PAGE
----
How the new book, Studying a Foreign Language: An Interactive Guidebook, by Dr. Bobby Hobgood and Dr. Adriana Laza Medina, addresses a curricular challenge
Three years ago, a serendipitous meeting during a search committee gathering led to the writing of a text to support language learners. Neither my co-author, Dr. Adriana Laza Medina, nor I could have imagined that a single sidebar conversation would result in a three-year collaboration culminating in the publication of this book. To be specific, the conversation began as an acknowledgement of the often-uttered complaint, “Students struggle with studying a language.” The reality: Have they ever been taught how to study a language?
The first phase of the writing process, in retrospect, was the planning, development, and delivery of a series of workshops in the newly renovated Language Resource Center to address studying a language. To be clear, “studying” in this case, refers to what, why, how, when, and where students engage in a second or third language outside of the classroom. We offered six workshops the first year. Students and faculty members attended. Neither of us had suggested the idea of a book at that point. One student, who was also a teacher, requested we present the workshop to her high schoolers, so we did. Later, we collapsed the six workshops into a conference proposal. It was following a standing-room only presentation at a national conference where attendees affirmed their students’ struggle with language study, that we wondered how we might parlay this topic into a book to help more language learners.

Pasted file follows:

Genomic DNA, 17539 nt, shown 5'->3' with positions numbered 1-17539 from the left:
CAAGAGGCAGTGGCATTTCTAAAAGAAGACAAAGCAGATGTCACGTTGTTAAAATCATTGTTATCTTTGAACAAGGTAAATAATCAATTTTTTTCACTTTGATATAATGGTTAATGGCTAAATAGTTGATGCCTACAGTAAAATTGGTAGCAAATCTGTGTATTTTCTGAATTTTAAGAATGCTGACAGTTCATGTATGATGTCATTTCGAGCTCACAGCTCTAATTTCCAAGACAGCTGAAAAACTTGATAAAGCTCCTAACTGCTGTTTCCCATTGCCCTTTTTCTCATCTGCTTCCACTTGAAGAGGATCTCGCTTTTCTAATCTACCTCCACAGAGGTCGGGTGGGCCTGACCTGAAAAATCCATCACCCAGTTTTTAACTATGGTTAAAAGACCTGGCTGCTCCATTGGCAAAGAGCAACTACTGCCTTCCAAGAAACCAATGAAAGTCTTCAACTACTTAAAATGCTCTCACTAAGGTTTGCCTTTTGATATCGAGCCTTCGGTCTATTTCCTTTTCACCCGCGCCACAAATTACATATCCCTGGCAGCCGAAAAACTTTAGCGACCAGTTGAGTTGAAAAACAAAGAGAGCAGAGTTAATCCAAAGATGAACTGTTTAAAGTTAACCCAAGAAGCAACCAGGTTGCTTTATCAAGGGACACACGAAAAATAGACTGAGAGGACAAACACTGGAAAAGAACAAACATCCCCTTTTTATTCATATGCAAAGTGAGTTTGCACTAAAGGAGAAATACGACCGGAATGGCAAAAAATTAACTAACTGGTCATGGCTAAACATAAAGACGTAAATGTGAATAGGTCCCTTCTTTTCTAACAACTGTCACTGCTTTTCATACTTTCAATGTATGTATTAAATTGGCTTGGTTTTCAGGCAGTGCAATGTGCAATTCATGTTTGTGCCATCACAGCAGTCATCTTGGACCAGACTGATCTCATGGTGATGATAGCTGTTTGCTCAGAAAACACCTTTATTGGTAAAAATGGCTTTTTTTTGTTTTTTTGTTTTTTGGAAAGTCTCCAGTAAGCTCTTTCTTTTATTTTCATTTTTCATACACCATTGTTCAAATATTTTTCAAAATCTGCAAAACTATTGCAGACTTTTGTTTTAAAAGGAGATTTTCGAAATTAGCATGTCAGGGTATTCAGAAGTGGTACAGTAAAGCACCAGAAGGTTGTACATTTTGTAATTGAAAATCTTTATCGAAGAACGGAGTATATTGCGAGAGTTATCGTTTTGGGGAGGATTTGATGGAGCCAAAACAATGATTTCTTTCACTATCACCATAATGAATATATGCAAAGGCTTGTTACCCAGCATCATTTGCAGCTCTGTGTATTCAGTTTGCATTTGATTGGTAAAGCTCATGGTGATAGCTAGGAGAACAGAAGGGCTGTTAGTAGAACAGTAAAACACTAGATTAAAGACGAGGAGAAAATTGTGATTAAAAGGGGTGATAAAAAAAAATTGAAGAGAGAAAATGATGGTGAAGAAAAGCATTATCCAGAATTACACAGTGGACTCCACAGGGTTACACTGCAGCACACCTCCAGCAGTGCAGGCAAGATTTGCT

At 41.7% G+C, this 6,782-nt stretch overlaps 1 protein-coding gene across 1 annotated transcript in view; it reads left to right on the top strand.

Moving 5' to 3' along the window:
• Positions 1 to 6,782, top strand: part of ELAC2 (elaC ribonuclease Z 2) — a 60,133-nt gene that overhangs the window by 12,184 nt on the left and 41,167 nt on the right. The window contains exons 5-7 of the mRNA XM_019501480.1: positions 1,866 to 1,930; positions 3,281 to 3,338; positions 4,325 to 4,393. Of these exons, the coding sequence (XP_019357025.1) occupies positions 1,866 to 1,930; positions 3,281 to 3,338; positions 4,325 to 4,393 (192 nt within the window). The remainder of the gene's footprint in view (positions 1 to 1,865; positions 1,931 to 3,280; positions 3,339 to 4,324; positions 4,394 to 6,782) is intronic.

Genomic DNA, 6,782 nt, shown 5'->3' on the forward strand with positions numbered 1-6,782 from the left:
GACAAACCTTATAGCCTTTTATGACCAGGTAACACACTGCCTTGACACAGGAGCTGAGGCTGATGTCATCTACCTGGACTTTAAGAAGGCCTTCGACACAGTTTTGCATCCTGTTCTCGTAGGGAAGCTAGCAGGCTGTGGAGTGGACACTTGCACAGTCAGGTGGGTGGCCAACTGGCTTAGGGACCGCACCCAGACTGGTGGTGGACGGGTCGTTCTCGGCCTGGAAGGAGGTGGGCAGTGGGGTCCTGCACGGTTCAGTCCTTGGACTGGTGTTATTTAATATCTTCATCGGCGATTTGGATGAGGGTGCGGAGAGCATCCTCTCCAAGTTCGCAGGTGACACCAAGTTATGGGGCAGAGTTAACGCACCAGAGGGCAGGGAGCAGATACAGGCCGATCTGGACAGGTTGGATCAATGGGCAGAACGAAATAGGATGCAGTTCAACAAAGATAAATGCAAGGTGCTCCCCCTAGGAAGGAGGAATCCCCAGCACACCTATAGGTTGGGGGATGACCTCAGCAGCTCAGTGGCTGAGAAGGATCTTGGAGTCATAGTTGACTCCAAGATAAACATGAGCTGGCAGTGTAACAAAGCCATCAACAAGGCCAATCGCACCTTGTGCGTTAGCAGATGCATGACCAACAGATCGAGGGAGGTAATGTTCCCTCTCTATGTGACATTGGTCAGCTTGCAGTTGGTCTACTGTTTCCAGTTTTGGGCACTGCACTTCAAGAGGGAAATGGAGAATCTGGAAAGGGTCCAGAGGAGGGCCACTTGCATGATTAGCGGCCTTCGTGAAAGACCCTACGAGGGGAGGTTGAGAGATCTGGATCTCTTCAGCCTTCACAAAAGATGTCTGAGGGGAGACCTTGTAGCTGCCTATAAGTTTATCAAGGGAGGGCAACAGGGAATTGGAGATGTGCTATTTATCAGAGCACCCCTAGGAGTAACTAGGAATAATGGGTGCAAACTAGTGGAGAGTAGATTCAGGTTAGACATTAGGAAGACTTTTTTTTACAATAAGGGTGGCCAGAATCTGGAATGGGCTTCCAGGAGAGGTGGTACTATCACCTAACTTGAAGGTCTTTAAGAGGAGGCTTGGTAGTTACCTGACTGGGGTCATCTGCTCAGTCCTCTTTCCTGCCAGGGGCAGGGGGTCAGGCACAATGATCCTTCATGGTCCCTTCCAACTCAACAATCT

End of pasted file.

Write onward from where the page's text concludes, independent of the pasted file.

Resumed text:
The book is organized as a guidebook, and is intended for anyone who is studying a language through formal or informal study. It was written with two underlying premises:
Study is essential to language learning
The responsibility for language study is primarily the learners’.
It was written to help language learners achieve several goals:
Understand what it means to study a language
Develop a mindset and habits for language study
Organize themselves, their environment, and their time for success
Implement study strategies
Capitalize on readily available resources
Become self-directed as a language learner
Develop a Personal Language Study Plan
Three underlying influences support the scope and sequence of the guidebook:
the Communicative Approach to language teaching and learning
the distinction between “learning” and “acquiring” a language
the authors’ conceptual framework, the Language Study H.U.B., that takes a holistic view of language study
This semester, the book is being used as a book study for graduate level education students who are current K-12 teachers. Their feedback, coupled with a peer-review, will be used to inform the second edition, scheduled for publication in Fall 2021.
For more details, see bit.ly/studywl